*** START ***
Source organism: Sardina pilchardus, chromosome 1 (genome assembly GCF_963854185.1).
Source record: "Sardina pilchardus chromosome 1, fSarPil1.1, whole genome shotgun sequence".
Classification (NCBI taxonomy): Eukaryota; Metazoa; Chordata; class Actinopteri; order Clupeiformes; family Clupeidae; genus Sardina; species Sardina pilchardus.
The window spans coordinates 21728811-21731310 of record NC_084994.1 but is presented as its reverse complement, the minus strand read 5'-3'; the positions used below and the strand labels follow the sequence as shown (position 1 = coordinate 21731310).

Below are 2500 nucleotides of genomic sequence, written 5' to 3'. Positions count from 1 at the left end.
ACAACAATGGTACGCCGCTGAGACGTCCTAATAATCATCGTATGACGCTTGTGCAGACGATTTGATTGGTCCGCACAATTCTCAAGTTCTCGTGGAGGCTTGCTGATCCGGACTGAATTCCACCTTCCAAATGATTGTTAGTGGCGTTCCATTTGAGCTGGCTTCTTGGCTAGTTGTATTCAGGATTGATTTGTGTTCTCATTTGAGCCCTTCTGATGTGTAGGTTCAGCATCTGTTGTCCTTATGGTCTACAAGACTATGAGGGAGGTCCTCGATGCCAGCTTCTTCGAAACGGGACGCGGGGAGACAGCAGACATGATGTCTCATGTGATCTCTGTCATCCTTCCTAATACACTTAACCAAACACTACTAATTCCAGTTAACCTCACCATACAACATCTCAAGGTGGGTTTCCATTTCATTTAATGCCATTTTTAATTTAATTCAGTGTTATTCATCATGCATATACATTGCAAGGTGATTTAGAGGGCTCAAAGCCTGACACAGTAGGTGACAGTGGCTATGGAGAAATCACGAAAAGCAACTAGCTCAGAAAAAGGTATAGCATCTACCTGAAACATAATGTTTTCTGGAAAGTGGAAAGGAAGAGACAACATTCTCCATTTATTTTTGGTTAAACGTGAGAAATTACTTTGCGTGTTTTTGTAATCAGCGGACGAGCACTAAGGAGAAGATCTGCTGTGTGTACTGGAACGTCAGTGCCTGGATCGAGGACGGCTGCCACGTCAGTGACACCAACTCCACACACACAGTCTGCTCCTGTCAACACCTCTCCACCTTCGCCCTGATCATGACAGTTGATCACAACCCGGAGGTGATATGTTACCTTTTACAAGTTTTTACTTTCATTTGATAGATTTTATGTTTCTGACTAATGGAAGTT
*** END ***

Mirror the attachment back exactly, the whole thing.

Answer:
Source organism: Sardina pilchardus, chromosome 1 (genome assembly GCF_963854185.1).
Source record: "Sardina pilchardus chromosome 1, fSarPil1.1, whole genome shotgun sequence".
Classification (NCBI taxonomy): Eukaryota; Metazoa; Chordata; class Actinopteri; order Clupeiformes; family Clupeidae; genus Sardina; species Sardina pilchardus.
The window spans coordinates 21728811-21731310 of record NC_084994.1 but is presented as its reverse complement, the minus strand read 5'-3'; the positions used below and the strand labels follow the sequence as shown (position 1 = coordinate 21731310).

Below are 2500 nucleotides of genomic sequence, written 5' to 3'. Positions count from 1 at the left end.
ACAACAATGGTACGCCGCTGAGACGTCCTAATAATCATCGTATGACGCTTGTGCAGACGATTTGATTGGTCCGCACAATTCTCAAGTTCTCGTGGAGGCTTGCTGATCCGGACTGAATTCCACCTTCCAAATGATTGTTAGTGGCGTTCCATTTGAGCTGGCTTCTTGGCTAGTTGTATTCAGGATTGATTTGTGTTCTCATTTGAGCCCTTCTGATGTGTAGGTTCAGCATCTGTTGTCCTTATGGTCTACAAGACTATGAGGGAGGTCCTCGATGCCAGCTTCTTCGAAACGGGACGCGGGGAGACAGCAGACATGATGTCTCATGTGATCTCTGTCATCCTTCCTAATACACTTAACCAAACACTACTAATTCCAGTTAACCTCACCATACAACATCTCAAGGTGGGTTTCCATTTCATTTAATGCCATTTTTAATTTAATTCAGTGTTATTCATCATGCATATACATTGCAAGGTGATTTAGAGGGCTCAAAGCCTGACACAGTAGGTGACAGTGGCTATGGAGAAATCACGAAAAGCAACTAGCTCAGAAAAAGGTATAGCATCTACCTGAAACATAATGTTTTCTGGAAAGTGGAAAGGAAGAGACAACATTCTCCATTTATTTTTGGTTAAACGTGAGAAATTACTTTGCGTGTTTTTGTAATCAGCGGACGAGCACTAAGGAGAAGATCTGCTGTGTGTACTGGAACGTCAGTGCCTGGATCGAGGACGGCTGCCACGTCAGTGACACCAACTCCACACACACAGTCTGCTCCTGTCAACACCTCTCCACCTTCGCCCTGATCATGACAGTTGATCACAACCCGGAGGTGATATGTTACCTTTTACAAGTTTTTACTTTCATTTGATAGATTTTATGTTTCTGACTAATGGAAGTT